A novel factory
SUE CADE takes a step back in time at the last remaining oak bark tannery in the country
Production sites these days are mostly shiny, sterile places with mechanised processes. By contrast, the J&FJ Baker tannery in Colyton is like something from a Dickens novel – dark, mildly malodorous and oozing with character.
I’m shown around by Andrew Parr, the fifth generation Parr in the business. Andrew tells me the tannery business goes way back before his family bought it in 1862; it’s been in same location for longer than anyone can remember, most likely since the Romans were in occupation.
He explains: “When my great, great grandfather, who was a baker in Exeter, married into a tanning family, he and his wife decided this was the perfect spot for their business.” Back then it was not just a tannery, but a mill, too. The site abuts the River Coly, with the mill pond conveniently on site for the water needed for the tanning process.
This is the last oak bark tannery in the country, though years ago when there was an abundance of oak trees in England it was the most common method of tanning leather. “It’s the same story in other countries,” Andrew explains. “In the South of France and Italy, chestnut was traditionally used for tanning, and nearer the Equator, mimosa.”
The process uses oak bark that has been stripped in spring. Oak stripping was once a thriving local industry, but the bark is now imported from other parts of the country. Similarly, lime used in the factory once came from Lyme Regis, but Andrew says it is now obtained from Derbyshire.
Hides are sourced locally from beef cattle in Devon such as Hereford, Charolais, Belgian Blues and Limousins, collected daily and quickly cooled and salted by hide merchants before arriving at the tannery for the start of the liming process. This is when hides are dehaired by immersion in lime pits.
As I climb the steps to take a close look at the pits Andrew half-jokingly warns me not to fall in. I suddenly feel like I’m in an episode of Midsomer Murders; the deep pits would be a perfect hiding place for a body!
Over in the tan yard, another murky shed that Andrew says is exactly as it has been for centuries, are more pits – 72 of them containing varying strengths of oak bark tan liquor. The hides are moved weekly for three months from weak tan to stronger mixtures before remaining in the last pit for nine months. It’s an intensive process developed over centuries to create exceptional leather.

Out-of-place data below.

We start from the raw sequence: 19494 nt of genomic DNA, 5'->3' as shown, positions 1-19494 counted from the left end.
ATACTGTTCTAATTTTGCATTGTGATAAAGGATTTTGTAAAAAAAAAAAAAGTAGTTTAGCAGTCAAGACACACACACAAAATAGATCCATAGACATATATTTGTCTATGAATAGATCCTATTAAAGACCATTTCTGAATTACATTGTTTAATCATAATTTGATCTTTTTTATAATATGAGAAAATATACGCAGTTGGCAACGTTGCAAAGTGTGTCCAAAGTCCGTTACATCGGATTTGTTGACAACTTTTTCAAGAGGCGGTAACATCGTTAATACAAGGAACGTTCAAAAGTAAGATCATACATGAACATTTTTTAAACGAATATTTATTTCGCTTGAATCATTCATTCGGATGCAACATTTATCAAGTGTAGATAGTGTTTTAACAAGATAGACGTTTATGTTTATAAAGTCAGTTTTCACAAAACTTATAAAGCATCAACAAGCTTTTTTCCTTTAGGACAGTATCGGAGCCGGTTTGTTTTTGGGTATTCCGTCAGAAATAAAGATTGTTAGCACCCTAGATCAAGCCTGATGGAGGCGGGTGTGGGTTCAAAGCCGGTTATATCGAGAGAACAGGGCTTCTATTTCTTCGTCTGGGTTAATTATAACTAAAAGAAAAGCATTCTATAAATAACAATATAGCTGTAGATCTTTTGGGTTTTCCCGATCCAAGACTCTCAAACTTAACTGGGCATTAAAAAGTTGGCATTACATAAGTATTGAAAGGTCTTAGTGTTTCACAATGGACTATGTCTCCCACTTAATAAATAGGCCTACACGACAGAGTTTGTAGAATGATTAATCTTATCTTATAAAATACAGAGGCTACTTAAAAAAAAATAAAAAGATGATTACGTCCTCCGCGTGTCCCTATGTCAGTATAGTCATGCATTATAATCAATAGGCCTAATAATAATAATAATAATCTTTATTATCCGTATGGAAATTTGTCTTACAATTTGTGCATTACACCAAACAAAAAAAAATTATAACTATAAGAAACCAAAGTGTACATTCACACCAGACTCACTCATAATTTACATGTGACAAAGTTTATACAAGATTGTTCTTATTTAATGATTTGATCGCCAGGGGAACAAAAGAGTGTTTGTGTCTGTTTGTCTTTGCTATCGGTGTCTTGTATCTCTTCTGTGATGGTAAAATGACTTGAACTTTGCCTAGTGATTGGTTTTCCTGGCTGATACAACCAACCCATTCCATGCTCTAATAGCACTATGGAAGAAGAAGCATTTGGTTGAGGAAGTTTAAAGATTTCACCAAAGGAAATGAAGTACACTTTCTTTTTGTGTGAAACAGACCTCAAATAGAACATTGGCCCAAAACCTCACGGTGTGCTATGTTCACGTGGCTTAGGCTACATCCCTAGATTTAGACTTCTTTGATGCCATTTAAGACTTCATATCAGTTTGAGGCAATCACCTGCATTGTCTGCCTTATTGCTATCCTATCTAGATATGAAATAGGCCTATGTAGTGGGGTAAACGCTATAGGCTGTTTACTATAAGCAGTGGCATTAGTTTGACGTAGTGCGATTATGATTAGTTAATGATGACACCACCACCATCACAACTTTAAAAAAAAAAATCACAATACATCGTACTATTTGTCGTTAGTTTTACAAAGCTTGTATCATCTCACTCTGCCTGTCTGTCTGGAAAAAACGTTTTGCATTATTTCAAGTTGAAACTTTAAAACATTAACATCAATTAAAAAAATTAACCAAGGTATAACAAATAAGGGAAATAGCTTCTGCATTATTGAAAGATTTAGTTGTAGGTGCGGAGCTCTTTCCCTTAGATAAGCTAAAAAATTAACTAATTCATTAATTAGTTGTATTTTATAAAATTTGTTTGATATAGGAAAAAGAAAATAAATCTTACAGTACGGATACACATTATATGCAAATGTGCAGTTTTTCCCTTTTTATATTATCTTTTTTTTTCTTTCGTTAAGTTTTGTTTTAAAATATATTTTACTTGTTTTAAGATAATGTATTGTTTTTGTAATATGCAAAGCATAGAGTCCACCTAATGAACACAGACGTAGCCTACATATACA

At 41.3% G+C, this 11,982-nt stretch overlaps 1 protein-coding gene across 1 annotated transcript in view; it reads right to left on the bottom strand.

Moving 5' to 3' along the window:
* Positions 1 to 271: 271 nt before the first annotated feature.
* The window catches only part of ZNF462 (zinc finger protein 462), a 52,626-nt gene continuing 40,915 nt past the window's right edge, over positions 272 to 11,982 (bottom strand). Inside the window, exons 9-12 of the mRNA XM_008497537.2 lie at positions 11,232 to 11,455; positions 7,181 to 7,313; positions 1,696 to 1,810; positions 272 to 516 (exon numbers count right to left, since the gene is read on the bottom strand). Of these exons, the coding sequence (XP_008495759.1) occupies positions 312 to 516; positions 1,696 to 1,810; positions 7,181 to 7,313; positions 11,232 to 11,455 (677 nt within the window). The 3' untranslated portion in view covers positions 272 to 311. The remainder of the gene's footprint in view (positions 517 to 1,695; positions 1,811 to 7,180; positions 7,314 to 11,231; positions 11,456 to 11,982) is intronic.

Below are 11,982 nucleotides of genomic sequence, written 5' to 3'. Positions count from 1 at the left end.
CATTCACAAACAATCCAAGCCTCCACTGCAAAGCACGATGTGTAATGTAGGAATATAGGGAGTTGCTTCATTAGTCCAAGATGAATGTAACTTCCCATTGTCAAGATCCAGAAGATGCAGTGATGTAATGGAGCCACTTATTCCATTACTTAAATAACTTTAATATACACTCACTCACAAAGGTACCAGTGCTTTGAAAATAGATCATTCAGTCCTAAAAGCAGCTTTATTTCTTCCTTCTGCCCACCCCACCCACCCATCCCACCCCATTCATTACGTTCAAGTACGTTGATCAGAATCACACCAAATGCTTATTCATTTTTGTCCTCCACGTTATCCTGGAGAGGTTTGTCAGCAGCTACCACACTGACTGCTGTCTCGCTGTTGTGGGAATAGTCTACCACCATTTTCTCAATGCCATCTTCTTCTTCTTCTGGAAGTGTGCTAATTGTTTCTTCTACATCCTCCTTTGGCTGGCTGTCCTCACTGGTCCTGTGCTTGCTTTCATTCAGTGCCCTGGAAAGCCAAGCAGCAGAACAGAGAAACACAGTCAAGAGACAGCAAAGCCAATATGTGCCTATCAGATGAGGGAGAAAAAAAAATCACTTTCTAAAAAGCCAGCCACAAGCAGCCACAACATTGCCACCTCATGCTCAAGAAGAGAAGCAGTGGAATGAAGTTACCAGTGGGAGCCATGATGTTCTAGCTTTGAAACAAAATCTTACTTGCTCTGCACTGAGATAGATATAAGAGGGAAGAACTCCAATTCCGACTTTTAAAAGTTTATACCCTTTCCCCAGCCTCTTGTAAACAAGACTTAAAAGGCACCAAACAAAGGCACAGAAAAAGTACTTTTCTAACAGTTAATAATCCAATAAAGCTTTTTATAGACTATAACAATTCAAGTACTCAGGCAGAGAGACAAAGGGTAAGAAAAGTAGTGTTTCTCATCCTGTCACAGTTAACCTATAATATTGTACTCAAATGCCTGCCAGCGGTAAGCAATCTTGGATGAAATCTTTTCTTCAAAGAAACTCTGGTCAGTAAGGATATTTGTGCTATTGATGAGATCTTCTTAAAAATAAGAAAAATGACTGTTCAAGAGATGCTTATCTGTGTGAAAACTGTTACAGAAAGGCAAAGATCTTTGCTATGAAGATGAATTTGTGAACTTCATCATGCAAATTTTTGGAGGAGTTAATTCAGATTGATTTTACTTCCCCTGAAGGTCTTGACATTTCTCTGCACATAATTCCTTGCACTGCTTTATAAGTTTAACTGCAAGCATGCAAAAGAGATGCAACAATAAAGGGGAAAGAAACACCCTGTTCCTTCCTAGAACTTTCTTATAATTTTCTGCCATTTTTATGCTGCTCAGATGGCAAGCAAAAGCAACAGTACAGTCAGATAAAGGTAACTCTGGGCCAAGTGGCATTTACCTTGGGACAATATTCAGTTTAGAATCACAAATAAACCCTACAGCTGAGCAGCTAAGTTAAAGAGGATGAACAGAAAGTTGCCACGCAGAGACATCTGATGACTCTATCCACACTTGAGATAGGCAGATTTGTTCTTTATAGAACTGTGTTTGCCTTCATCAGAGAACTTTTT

The quality of the leather depends on the quality of the original hide. The finest hides are kept for harness leathers, whilst those with scratches and tears are used for shoe leather, as any defects can be cut around. The tannery’s leather is an integral, traditional part of the British shoe making industry, sent to Savile Row and Jermyn Street for handmade shoes (think Colin Firth in the film Kingsman), or to Northampton, the shoe-making centre of the country. Andrew believes the bench-made shoes from Northampton are “the best in the world”.
He points out leather being prepared for harnesses, and I remember from my childhood experiences in the equestrian world how English leather was always hyped as far superior to Indian leather for quality and durability. Harness leather
‘I suddenly feel like I’m in an episode of Midsomer Murders; the deep pits would be a perfect hiding place for a body!’
undergoes additional procedures: another shave and hand dressing with oils and grease - including a dip in mutton tallow. While there’s not a lot of glamour in tanning hides, the end result reeks of class.
I wonder aloud what the most expensive leather produced here is, and Andrew shows me a piece of Russian Calf, a copy the tannery makes of a renowned Russian leather last produced during the Russian Revolution. “It’s used for luxury leather goods; we supply bag and wallet makers, and shoemakers Crockett & Jones.”
That prompts me to ask whether any celebrities endorse J&FJ Baker leather, somewhat idiotically imagining Johnny Depp’s distinctive Pirates tricorn (it strikes me that Jack Sparrow would feel at home in the murkiness of the tannery). Andrew won’t be drawn but is happy to mention supplying shoemakers with a Royal Warrant, meaning Prince Charles and the Duke of Edinburgh may well step out in top quality Devon leather.